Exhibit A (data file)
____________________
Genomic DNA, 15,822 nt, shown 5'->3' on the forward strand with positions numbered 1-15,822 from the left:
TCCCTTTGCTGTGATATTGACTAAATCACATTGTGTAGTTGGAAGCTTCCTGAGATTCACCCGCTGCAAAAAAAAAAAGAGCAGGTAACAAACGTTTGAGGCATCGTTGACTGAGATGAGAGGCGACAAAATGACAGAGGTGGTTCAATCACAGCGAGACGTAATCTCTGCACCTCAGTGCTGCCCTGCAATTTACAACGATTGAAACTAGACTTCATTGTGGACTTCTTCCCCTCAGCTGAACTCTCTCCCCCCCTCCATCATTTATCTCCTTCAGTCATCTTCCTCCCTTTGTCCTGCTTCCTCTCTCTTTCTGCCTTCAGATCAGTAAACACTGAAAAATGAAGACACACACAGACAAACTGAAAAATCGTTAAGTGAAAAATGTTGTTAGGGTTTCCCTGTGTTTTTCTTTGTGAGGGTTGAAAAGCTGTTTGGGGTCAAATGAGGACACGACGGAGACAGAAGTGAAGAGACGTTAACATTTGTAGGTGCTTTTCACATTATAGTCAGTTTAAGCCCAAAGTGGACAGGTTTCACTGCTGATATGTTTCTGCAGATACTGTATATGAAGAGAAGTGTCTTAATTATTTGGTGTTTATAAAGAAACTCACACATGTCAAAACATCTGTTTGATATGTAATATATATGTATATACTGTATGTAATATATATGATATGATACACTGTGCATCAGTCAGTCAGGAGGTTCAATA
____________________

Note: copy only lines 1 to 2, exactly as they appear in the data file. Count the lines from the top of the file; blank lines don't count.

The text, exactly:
Genomic DNA, 15,822 nt, shown 5'->3' on the forward strand with positions numbered 1-15,822 from the left:
TCCCTTTGCTGTGATATTGACTAAATCACATTGTGTAGTTGGAAGCTTCCTGAGATTCACCCGCTGCAAAAAAAAAAAGAGCAGGTAACAAACGTTTGAGGCATCGTTGACTGAGATGAGAGGCGACAAAATGACAGAGGTGGTTCAATCACAGCGAGACGTAATCTCTGCACCTCAGTGCTGCCCTGCAATTTACAACGATTGAAACTAGACTTCATTGTGGACTTCTTCCCCTCAGCTGAACTCTCTCCCCCCCTCCATCATTTATCTCCTTCAGTCATCTTCCTCCCTTTGTCCTGCTTCCTCTCTCTTTCTGCCTTCAGATCAGTAAACACTGAAAAATGAAGACACACACAGACAAACTGAAAAATCGTTAAGTGAAAAATGTTGTTAGGGTTTCCCTGTGTTTTTCTTTGTGAGGGTTGAAAAGCTGTTTGGGGTCAAATGAGGACACGACGGAGACAGAAGTGAAGAGACGTTAACATTTGTAGGTGCTTTTCACATTATAGTCAGTTTAAGCCCAAAGTGGACAGGTTTCACTGCTGATATGTTTCTGCAGATACTGTATATGAAGAGAAGTGTCTTAATTATTTGGTGTTTATAAAGAAACTCACACATGTCAAAACATCTGTTTGATATGTAATATATATGTATATACTGTATGTAATATATATGATATGATACACTGTGCATCAGTCAGTCAGGAGGTTCAATA